Rabbit (2017; first-time watch) — Maude and Cleo are identical twins (both played by Adelaide Clemens). Cleo goes missing and is presumed dead, but Maude keeps having visions of her location and captors. She convinces Cleo’s fiancé and a friend to accompany her on a trip to find her, and they eventually end up at a trailer park where they find a couple who claims to have seen her. Then things go in a different direction. It’s a fascinating film that seems to go off on a tangent for a while before reinventing itself into a different kind of movie, and I like the second more than the first.
The End of Decay (short film; 2017; rewatch) — A man confined to a wheelchair has decided to use himself as a guinea pig for a procedure he hopes will allow him to walk again. The treatment is successful but has side effects. It’s a well-made short with some good effects, although it does seem like there’s a little too much unnatural exposition used to let the audience in on what’s going on.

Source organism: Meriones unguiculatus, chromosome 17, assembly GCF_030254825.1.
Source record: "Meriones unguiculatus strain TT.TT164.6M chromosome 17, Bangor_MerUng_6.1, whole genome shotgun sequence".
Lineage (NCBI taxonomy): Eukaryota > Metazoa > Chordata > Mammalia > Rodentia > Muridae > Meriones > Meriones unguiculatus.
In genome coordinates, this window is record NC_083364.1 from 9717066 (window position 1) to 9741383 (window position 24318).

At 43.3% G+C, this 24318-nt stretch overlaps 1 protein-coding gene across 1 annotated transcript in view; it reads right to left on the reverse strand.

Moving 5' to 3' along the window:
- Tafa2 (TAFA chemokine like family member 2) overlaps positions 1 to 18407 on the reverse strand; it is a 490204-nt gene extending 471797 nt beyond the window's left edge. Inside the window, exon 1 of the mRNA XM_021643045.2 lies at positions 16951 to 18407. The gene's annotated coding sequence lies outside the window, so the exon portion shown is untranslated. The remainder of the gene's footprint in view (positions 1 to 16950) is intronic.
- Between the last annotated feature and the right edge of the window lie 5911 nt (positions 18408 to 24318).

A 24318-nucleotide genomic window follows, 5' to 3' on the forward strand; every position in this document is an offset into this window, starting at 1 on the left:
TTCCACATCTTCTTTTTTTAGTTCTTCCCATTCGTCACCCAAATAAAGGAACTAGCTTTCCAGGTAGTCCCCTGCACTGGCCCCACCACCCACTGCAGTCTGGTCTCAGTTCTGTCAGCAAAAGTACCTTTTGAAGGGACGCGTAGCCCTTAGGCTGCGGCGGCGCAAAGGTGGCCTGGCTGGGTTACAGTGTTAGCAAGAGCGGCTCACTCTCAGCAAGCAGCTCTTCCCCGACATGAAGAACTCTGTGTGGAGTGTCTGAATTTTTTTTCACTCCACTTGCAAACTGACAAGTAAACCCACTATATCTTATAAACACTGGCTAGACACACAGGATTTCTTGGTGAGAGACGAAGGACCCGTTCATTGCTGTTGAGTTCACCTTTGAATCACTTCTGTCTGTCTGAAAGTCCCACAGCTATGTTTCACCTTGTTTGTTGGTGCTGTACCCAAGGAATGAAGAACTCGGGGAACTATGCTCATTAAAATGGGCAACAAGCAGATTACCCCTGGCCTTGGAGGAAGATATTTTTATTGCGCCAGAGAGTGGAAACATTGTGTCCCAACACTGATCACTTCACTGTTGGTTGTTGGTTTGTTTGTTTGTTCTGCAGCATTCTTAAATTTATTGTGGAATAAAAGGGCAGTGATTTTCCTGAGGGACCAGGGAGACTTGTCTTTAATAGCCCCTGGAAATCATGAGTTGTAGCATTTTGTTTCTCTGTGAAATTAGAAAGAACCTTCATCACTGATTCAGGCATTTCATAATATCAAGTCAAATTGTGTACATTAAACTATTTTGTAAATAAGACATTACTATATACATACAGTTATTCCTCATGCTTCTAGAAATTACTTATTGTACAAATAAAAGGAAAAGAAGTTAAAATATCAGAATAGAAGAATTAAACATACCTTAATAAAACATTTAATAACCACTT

Applecart (2017; first-time watch) — Casey (Brea Grant) has planned a family trip to a mountain cabin in the hope that it will do some good for her ailing husband James (AJ Bowen). But shortly after they arrive, they find a woman (Barbara Crampton) lying in the snow in need of resuscitation. They don’t know who she is, but we do thanks to a political advertisement on TV: she’s running for president. And also thanks to television programming in the form of a true crime program, we’re also clued into some bad things that are about to go down at the cabin. It’s a good concept for a modern kind of Rashomon story with multiple perspectives, and the show within the movie is particularly enjoyable as it’s dripping with satire, although I probably would have liked the movie more if they had relied less on the supernatural.
Nothing a Little Soap and Water Can’t Fix (short film; 2017; first-time watch) — A supercut of movie bath scenes, especially in horror movies. Related scenes from all aspects of bath-taking are interspersed, from turning the water on to undressing to getting in to soaking, and then to pleasure and pain. It’s fun to be reminded of many of these films, and it’s an entertaining if insignificant work.